Nothing speaks to the heart of man like a good tale of adventure. Whether in the form of a bedtime story read to young boys or a nail biting page turner that keeps you up at night, the adventure story is one genre of literature that stays with you for a lifetime. The very mention of such novels brings to mind images of buried treasure, hidden deep in the jungle of a deserted island, protected by dastardly pirates and the local cannibal population. Or perhaps the mind jumps instead to the image of a forgotten world, complete with lost civilization and monstrous creatures of a bygone era.
Whatever your personal adventure fantasy, there are some stories we all can relate to. Listed here, in no particular order, are fifty adventure novels that no man should go a lifetime without reading. This is not considered a complete list of all the great adventure novels, so please take advantage of the comments section to share what other adventure novels you recommend to your fellow men. Also, be sure to stay tuned for the upcoming second part of this series, The Essential Man’s Library: 50 Nonfiction Adventure Books Edition.
And now, to jump into the world of high adventure….
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Hatchet by Gary Paulsen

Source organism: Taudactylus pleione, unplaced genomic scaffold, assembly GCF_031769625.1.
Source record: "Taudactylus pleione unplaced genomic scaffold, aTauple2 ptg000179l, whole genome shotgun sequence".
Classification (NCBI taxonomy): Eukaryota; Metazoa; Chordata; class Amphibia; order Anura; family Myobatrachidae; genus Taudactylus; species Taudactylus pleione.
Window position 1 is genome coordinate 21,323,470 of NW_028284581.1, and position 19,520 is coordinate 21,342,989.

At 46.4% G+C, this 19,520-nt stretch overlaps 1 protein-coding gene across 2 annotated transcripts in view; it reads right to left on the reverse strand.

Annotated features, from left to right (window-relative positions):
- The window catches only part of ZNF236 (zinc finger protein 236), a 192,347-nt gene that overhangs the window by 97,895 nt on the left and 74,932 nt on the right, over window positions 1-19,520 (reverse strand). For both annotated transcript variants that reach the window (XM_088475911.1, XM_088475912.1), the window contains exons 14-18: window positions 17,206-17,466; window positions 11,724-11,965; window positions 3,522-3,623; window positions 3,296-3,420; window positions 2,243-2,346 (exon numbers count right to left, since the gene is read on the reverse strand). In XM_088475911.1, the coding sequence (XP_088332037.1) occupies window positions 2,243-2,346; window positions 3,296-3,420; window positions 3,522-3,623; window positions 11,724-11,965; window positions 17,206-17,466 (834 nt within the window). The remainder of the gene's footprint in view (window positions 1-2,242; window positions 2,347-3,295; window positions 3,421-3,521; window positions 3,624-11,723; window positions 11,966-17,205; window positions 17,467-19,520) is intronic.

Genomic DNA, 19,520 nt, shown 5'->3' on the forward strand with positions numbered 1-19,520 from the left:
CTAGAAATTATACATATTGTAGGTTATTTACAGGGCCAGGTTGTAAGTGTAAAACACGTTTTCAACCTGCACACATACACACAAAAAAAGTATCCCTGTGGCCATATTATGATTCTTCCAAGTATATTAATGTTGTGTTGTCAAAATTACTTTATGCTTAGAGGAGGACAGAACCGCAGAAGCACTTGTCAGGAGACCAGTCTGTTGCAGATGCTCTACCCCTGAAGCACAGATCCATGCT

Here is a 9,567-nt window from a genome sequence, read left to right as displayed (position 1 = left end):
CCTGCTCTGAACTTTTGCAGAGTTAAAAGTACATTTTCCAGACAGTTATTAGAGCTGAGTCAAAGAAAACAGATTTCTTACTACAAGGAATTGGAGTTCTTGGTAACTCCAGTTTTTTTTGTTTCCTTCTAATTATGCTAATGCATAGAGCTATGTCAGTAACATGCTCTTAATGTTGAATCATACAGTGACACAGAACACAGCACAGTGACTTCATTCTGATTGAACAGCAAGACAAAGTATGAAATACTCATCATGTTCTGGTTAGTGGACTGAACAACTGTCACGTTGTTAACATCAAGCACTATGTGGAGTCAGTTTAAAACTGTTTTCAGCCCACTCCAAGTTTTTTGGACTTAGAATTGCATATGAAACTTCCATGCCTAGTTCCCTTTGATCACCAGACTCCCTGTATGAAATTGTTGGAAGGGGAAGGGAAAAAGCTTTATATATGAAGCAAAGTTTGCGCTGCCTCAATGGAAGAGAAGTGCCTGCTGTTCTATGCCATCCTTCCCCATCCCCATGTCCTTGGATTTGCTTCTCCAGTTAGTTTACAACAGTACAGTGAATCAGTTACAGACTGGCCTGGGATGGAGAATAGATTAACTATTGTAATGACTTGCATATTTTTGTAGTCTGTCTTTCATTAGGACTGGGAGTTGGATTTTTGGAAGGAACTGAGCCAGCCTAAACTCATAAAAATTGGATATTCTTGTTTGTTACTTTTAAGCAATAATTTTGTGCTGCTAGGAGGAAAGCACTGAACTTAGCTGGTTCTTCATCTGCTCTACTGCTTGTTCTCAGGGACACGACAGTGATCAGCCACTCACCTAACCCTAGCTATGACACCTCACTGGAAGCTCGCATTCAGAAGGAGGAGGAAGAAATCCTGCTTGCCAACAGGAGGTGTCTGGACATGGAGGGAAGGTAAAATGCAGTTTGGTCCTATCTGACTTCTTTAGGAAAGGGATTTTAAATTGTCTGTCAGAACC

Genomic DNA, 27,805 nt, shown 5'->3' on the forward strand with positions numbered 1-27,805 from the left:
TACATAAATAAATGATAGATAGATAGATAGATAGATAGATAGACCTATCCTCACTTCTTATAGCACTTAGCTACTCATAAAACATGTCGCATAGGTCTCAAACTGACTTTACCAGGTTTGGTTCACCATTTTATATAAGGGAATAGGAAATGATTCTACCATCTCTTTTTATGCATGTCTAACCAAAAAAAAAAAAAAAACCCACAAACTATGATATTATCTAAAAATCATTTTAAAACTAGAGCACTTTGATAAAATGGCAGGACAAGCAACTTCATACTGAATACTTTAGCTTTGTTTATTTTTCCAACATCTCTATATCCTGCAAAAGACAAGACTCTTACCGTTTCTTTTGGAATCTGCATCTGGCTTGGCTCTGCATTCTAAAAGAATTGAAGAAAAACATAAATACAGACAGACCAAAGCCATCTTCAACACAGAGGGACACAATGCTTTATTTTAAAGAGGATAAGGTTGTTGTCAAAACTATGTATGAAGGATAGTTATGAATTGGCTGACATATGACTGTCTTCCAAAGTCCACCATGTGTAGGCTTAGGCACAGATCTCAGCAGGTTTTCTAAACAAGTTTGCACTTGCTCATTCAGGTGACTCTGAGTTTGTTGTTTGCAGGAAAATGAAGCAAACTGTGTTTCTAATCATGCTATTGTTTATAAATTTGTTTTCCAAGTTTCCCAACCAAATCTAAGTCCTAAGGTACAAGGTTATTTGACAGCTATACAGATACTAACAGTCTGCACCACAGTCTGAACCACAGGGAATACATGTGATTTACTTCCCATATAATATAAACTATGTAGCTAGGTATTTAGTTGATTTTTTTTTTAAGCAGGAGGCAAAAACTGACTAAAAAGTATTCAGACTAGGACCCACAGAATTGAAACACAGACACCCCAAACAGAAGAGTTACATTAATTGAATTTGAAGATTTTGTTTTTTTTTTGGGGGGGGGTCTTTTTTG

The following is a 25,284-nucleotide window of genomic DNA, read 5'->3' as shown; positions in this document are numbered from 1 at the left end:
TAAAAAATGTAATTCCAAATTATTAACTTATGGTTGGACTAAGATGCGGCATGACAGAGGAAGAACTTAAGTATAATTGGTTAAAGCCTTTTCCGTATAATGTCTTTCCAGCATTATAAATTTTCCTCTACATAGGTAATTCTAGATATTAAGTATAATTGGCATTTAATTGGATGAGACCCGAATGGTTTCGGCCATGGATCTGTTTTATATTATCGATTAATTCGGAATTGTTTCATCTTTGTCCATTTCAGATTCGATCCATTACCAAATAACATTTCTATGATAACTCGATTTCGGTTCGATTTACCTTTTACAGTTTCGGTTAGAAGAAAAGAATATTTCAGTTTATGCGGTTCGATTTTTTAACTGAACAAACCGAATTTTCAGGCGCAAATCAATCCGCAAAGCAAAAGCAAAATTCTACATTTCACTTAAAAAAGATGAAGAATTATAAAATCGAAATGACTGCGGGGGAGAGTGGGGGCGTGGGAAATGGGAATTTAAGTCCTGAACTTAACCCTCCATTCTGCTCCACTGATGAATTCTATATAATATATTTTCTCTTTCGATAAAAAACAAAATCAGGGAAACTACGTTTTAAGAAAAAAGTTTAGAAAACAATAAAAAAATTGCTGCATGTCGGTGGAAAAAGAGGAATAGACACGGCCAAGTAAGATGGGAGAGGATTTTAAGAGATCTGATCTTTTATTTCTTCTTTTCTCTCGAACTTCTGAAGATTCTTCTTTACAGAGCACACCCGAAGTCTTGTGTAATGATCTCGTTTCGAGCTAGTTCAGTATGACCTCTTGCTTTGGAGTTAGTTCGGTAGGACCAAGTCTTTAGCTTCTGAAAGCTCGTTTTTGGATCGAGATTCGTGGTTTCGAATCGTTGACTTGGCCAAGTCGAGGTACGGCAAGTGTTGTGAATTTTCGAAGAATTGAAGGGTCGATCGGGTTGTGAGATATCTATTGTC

A tale of survival, Hatchet traces the story of young Brian, who is left stranded in the Canadian wilderness when his plane crashes. Forced to survive with little food or gear, Brian’s will to live is put to the test.
Treasure Island by Robert Louis Stevenson
Easily the best known adventure novel, this is Stevenson’s masterpiece. The son of an innkeeper, young Jim Hawkins finds himself thrust into the world of piracy as he joins Long John Silver in the search for buried treasure.
Swiss Family Robinson by Johann David Wyss
Stranded on a desert island as a result of a catastrophic shipwreck, a family is forced to survive with nothing but the natural resources available. Eventually, they are able to create an impressive compound within which they are able to live at ease in their jungle surroundings.
Captains Courageous by Rudyard Kipling
Follow the adventures of Harvey Cheyne, son of a railroad tycoon, as he is thrown overboard on a steamship journey, only to be rescued by fishermen who eventually mold him into a true seafarer.
She by H. Rider Haggard
A college professor and his young apprentice follow instructions on a broken pottery shard that lead them to a fabled lost city in the jungles of Africa, where they encounter She Who Must Be Obeyed, the seemingly immortal ruler of the land.